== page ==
This prayer that is so familiar to us -- the "Lord's Prayer" -- or simply the "Our Father" -- comes to us from the same place as this morning's Gospel. It comes from what is commonly known as our Lord's "Sermon on the Mount." We can read the whole text of it in the 5th through 7th chapters of St. Matthew's Gospel. Perhaps we ought to pay more attention to this prayer, for it was given to us in direct response to the question, "Oh, Lord, how should we pray?" In modern day terms we might refer to it as the "manufacturer's instructions."
But today, we might pay particular attention to the second statement in this prayer, which says: "Thy kingdom come." Each and every time we pray that phrase -- and we always ought to mean what we pray -- we are asking God to bring about His rule in our lives. His kingdom is already very much in existence in heaven, so we are primarily asking him to establish His rule in the "here-and-now."
We are asking, first of all, to be freed from the destructive excesses of attachment to the things of the world -- what St. Paul calls "the lust of the flesh against the spirit." He includes immorality, idolatry, divisiveness, envy, murder, drunkenness, witchcraft, anger, quarrels, and so on. And virtually every one he names is an example of something basically good, gone wrong.
There is no idolatry if there is no love of God seeking to express itself without a proper outlet.
There is no drunkenness and carousing if first God hasn't given "wine to gladden the hearts of men."
There is no anger, no quarreling, if we have no friends; there is no envy if we taken no responsibility in providing for our needs and those of our family.
So, we are asking, first of all that God grant us the enlightenment of the mind and the warming of the will to use all of the good things that He has given us on earth with wisdom and moderation. We are asking God to send the Holy Ghost to us, so that we can make use of his gifts in the proper way:
That instead of envy and anger we will have joy and peace; mildness instead of quarreling.
That instead of idolatry, we will have faith and charity.
That instead of immorality and licentiousness, we will have modesty and chastity.
Again, we are asking that God take the natural, normal, human drives that are inescapable for people in this life -- and allow us to direct them without excess, and without over attachment to the material things of the world -- asking Him mot only to direct us away from the bad, but also to direct us towards what is positively good.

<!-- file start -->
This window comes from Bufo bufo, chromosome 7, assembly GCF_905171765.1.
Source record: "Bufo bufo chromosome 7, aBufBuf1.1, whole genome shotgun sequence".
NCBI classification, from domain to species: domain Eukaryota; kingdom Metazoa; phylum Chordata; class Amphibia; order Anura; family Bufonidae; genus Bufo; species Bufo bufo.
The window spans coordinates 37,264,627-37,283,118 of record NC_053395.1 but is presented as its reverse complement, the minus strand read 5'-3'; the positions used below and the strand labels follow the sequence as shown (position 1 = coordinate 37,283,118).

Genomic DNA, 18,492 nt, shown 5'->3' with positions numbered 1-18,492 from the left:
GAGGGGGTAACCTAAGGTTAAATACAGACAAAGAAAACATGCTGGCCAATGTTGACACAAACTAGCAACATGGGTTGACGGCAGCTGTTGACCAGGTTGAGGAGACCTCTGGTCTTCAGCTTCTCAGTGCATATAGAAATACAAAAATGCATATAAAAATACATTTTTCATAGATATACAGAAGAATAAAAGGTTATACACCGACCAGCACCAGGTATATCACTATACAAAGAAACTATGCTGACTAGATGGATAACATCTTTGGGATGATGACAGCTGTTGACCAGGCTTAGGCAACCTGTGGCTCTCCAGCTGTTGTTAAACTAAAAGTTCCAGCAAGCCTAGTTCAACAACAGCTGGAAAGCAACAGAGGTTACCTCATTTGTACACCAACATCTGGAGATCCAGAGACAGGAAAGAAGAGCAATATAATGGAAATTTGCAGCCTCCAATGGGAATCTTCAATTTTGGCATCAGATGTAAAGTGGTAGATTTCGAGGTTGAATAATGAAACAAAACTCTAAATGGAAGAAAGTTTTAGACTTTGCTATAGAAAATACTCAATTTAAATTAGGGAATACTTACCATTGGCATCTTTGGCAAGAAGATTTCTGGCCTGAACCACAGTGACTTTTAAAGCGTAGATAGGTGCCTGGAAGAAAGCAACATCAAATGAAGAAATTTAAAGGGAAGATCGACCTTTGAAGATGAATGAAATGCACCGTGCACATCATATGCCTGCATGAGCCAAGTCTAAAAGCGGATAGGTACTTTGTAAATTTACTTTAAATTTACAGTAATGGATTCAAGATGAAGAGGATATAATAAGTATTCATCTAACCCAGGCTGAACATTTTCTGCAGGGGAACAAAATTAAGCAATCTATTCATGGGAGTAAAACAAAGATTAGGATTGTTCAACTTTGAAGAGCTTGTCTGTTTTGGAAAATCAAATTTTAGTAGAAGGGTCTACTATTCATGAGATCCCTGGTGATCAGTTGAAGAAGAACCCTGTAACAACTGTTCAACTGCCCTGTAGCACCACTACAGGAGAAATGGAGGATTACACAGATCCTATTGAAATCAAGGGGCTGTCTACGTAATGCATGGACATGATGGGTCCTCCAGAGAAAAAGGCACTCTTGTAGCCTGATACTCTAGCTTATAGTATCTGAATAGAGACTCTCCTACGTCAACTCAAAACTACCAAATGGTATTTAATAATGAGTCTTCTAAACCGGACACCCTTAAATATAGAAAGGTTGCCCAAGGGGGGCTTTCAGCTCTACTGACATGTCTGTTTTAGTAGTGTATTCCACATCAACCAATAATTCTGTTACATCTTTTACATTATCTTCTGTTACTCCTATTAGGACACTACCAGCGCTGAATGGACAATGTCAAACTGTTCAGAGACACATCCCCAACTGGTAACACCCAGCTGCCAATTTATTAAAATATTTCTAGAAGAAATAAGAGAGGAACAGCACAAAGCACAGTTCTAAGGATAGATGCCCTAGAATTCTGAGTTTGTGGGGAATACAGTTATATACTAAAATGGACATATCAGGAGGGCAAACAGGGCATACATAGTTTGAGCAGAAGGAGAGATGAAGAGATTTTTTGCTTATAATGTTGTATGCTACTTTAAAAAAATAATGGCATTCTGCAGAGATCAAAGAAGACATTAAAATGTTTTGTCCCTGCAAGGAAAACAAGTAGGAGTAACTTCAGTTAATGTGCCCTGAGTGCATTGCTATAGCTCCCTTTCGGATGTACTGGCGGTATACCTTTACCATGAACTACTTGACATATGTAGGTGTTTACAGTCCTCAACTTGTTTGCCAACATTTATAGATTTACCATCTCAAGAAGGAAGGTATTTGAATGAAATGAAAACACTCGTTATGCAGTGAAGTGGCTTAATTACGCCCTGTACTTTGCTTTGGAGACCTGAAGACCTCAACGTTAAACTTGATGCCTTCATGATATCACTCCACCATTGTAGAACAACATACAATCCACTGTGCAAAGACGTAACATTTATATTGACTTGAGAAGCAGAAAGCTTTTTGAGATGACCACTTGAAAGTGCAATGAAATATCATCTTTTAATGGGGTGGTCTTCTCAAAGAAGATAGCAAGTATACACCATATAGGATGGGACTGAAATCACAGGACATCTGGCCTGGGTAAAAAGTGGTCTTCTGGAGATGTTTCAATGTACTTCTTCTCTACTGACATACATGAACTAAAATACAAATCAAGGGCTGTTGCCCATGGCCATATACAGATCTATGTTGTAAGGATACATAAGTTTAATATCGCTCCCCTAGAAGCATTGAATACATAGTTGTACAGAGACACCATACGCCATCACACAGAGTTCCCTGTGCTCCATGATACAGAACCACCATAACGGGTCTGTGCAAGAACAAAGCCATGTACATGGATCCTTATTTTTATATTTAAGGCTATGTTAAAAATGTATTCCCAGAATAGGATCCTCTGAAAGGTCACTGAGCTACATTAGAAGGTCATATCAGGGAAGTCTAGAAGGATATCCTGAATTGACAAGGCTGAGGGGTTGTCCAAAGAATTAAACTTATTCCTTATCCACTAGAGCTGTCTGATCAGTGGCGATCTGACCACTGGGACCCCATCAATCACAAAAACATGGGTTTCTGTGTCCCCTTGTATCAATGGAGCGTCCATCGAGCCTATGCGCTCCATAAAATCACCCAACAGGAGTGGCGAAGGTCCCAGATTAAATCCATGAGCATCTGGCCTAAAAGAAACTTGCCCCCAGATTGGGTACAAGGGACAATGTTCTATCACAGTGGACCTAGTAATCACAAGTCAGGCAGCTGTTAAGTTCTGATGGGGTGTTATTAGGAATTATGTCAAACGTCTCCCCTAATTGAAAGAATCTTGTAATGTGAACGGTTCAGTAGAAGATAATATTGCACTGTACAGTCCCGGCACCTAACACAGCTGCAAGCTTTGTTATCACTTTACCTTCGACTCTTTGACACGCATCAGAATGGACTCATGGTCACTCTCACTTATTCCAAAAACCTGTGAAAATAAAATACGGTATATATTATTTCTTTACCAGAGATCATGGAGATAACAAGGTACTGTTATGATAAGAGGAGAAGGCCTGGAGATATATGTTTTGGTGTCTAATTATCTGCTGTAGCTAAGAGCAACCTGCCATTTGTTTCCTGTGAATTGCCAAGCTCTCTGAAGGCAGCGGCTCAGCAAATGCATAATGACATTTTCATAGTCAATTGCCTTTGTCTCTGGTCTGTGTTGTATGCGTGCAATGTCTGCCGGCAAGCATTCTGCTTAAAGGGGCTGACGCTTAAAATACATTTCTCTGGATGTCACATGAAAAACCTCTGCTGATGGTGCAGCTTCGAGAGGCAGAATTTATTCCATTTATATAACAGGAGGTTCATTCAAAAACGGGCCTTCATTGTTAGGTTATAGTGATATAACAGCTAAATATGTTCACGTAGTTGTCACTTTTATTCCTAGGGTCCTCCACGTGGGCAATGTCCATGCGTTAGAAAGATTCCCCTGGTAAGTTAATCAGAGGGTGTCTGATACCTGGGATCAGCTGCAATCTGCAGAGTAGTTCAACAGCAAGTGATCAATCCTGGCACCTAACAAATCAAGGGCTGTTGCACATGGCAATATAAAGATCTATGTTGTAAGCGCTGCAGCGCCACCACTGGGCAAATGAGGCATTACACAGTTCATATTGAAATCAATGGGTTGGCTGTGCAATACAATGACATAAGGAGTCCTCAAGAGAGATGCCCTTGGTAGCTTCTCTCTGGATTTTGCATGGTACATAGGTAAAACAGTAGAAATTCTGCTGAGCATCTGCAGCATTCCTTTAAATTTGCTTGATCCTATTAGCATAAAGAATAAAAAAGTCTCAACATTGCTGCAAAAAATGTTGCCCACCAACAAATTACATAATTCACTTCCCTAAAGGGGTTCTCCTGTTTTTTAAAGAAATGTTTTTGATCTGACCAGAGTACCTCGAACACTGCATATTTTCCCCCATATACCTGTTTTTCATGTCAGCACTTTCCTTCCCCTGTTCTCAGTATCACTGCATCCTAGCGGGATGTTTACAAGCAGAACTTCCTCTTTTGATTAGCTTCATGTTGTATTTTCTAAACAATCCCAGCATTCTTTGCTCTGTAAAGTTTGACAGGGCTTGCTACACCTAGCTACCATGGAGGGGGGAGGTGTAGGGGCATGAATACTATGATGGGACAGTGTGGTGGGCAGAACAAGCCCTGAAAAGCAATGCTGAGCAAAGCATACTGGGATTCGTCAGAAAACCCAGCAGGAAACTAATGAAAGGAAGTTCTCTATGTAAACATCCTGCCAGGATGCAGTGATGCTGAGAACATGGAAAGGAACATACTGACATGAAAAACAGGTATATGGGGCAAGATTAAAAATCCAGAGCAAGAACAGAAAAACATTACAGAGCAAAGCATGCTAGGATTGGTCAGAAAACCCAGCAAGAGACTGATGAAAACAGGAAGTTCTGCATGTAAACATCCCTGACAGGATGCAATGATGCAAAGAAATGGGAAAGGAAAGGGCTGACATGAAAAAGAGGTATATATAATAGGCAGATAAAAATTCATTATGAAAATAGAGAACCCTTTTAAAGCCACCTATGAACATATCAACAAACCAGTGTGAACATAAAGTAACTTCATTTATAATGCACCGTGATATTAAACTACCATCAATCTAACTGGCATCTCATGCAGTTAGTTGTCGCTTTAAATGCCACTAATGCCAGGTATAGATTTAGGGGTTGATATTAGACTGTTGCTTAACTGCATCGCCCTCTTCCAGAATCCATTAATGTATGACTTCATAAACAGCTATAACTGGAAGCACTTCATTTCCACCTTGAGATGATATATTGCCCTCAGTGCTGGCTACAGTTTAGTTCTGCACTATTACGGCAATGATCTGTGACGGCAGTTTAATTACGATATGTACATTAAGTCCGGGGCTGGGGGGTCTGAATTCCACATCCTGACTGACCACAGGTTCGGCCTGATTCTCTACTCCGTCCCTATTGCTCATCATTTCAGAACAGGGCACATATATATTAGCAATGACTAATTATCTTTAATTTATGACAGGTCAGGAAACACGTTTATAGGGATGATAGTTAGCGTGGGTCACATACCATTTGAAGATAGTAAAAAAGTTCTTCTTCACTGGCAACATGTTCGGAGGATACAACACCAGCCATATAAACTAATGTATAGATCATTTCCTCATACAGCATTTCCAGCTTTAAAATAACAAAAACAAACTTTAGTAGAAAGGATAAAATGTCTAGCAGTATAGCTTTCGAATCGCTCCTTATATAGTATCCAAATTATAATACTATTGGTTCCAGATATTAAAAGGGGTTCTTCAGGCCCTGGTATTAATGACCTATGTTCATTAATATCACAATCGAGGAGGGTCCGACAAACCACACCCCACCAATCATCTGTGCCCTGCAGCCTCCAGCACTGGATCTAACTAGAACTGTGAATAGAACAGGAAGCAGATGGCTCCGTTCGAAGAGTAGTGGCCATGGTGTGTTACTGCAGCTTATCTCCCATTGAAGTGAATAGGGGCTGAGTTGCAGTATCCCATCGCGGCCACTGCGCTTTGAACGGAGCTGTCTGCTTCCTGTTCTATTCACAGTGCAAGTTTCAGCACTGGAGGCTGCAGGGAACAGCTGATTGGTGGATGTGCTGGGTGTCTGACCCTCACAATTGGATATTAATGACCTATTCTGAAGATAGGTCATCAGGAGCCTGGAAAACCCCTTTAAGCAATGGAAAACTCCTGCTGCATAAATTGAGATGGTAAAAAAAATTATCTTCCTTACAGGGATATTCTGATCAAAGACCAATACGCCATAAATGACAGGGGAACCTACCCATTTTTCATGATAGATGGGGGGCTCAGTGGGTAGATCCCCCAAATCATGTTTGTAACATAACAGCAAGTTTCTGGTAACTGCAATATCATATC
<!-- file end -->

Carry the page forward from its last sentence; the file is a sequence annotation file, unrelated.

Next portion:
That is why, just a few verses later in this same "Sermon on the Mount" -- just after teaching us how to pray in the Lord's Prayer, our Lord recounts this very famous parable of "the lilies of the field." Obviously, He is not suggesting that we dress like the birds and the flowers; nor does He want everyone to quit their jobs and give up their industry, just waiting around to be fed. But he is urging "detachment," a sort of "backing up and putting things into proper perspective" -- devoting enough interest to material concerns, but also leaving time for the love of God and the love of neighbor.
We are praying that the kingdom of God will reign over us personally. That He will fill our souls with sanctifying grace, and grant us the wisdom and love to make use of our lives in ways that are pleasing to Him.
When we pray "Thy kingdom come," we are also praying for the reign of God over society. At this moment in history, it may be hard even to think of anything that we might call "Christendom," but certainly we must pray that God will direct our Church and our secular society in the ways of Christ the King. We pray for the restoration of the Church that makes men and women into saints; we pray for civil governments whose laws and wisdom mirror those of their Creator; and we pray for citizens throughout the world that are truly trying to live the life of the blessed on earth.
This Mass opened with a verse from Psalm 83: "How lovely is Thy dwelling place, O Lord of Hosts. Better indeed is one day in Thy courts than a thousand elsewhere. My soul yearns and faints for the house of the Lord."
I mention this verse to put things into a final perspective. If we fail to have the detachment we talked about today, we may feel that it is asking too much to give up the material excesses to which we have become accustomed. Even though such excesses usually bring their own punishments -- St. Paul could have written about "broken hearts, and hangovers, and black eyes, and empty wallets" just as well -- but even still, we often still think of giving up such things as a big sacrifice on our parts.
Hopefully the verse helps to put this imagined "sacrifice" into proper perspective. When we pray, "Thy kingdom come," we are praying for those "thousand days in the house of the Lord" -- literally, we are praying for eternity. And even if we find the kingdom of God on earth to demand some small sacrifice from us, it is worth it. Our days on earth are few; while the days of eternity go on forever.